RICHMOND, Va. (AP) — Teenagers in foster care in Virginia will be able to express their preference on restoring their birth parents’ parental rights under a law that will take effect July 1.
The General Assembly passed and Gov. Ralph Northam signed legislation allowing foster care children ages 14 and older to tell a judge whether they want their birth parents to regain custody of them.
HB 1219 was introduced by Del. David Reid, D-Loudoun, who as a child lived in a foster home and was adopted.
“If parents had issues and had to give up their child, the judge asks the guardian ad litem or social worker if the child has expressed a preference,” Reid said.
Most Read Nation & World Stories
- Trump's fake accent angers Asian Americans as they veer left
- David Koch, billionaire and industrialist who funded conservatives, dies
- Trump buying Greenland seemed like a joke. Then it got ugly.
- Trump vows response to China tariffs on $75B of US goods VIEW
- Money crunch after Planned Parenthood quits federal program VIEW
The guardian ad litem is a lawyer appointed to look after the interests of a child or other people unable to represent themselves.
Reid was born and raised in Rockbridge County outside Lexington, Virginia. When he was 6, Reid said, his mother left the family. His father tried his best to raise Reid, his sister and two brothers, the legislator said. The children ended up being taken to United Methodist Family Services.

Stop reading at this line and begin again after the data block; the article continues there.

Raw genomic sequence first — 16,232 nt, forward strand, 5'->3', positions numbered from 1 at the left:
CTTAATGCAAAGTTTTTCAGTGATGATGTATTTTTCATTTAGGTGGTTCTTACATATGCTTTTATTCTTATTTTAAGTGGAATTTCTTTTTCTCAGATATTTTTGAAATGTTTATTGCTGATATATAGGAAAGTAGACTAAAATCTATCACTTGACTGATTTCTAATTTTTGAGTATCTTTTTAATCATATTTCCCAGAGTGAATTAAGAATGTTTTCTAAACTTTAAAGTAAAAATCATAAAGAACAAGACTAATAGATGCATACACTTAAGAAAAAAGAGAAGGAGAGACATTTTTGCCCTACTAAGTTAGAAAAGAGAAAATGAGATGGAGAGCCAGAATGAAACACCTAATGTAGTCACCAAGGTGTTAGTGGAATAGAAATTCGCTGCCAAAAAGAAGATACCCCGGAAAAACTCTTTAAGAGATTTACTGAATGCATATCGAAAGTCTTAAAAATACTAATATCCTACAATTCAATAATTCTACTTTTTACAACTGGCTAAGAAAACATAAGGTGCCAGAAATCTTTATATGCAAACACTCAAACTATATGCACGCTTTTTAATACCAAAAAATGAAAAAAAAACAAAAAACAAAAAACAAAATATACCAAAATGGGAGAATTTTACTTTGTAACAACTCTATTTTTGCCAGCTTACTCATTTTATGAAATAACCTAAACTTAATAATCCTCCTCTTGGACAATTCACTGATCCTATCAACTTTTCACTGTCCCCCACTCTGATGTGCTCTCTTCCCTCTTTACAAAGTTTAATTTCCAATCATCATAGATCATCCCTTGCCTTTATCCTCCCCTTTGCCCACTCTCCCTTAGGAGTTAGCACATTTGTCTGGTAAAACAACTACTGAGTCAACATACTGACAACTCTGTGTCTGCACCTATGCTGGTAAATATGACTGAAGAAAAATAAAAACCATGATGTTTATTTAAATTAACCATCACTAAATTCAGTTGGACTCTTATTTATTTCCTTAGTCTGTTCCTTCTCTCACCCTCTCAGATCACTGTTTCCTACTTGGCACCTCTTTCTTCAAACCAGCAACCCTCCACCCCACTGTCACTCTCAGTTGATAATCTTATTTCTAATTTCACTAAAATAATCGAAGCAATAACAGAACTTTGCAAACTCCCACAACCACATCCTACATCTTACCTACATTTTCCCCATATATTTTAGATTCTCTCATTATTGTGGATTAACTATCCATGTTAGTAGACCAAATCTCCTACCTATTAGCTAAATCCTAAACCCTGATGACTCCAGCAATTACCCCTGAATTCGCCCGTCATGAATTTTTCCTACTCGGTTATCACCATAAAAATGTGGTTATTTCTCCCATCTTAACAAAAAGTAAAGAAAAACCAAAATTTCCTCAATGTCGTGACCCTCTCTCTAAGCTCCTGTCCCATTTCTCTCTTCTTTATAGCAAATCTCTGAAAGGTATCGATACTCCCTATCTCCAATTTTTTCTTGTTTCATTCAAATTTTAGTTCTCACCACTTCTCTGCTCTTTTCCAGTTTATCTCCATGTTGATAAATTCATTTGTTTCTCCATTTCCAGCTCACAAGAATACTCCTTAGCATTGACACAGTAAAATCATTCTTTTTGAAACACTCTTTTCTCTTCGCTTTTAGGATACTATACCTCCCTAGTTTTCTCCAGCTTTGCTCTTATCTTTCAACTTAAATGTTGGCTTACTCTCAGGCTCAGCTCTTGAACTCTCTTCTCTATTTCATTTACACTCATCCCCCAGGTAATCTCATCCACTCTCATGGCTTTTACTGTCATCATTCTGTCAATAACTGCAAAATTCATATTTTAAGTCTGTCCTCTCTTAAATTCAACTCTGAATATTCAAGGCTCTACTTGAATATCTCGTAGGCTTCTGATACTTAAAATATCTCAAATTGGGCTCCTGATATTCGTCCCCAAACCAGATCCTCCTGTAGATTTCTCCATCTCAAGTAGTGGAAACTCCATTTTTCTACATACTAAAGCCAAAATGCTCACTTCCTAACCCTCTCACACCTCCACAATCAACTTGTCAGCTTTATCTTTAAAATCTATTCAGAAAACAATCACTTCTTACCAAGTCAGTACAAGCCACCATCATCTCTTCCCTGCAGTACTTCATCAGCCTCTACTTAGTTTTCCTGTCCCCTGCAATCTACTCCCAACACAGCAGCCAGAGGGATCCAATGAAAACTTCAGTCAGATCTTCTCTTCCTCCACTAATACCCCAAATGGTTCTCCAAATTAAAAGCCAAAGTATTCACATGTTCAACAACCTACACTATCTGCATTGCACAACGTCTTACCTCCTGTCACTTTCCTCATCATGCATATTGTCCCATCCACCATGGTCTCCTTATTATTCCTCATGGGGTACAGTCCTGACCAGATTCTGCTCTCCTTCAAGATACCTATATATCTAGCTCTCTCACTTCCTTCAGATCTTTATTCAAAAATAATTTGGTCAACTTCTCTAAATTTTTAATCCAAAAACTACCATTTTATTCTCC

“When I went to UMFS, I had indoor pumping, hot water and a bathroom,” Reid said.
When he turned 16, Reid was adopted from the children’s home and moved to Oklahoma with his adoptive parents. In Oklahoma, Reid said he was able to finish high school and thought about going to college for the first time.
“My dad got a ninth-grade education. I was the first person ever in my family to get a college education,” Reid said.
Reid attended Northeastern Oklahoma State University in Tahlequah – “the capital of the Cherokee” – and graduated with a degree in political science in 1984.
“My junior year was when I reflected back on the last 10 years of my life. That’s when it dawned on me that I was living the American dream, which prompted me to get into the Navy Reserve,” Reid said.
Reid served in the Navy Reserve for 23 years as an intelligence officer and in other positions, while also working in Northern Virginia. He earned his master’s degree in 2002 from the Joint Military Intelligence College in Washington.
Reid, 55, is the chief strategy officer for Axiologic Solutions, an engineering company based in Fairfax. He was elected last fall to the Virginia House of Delegates.
This story was produced by the Virginia Commonwealth University’s Capital News Service.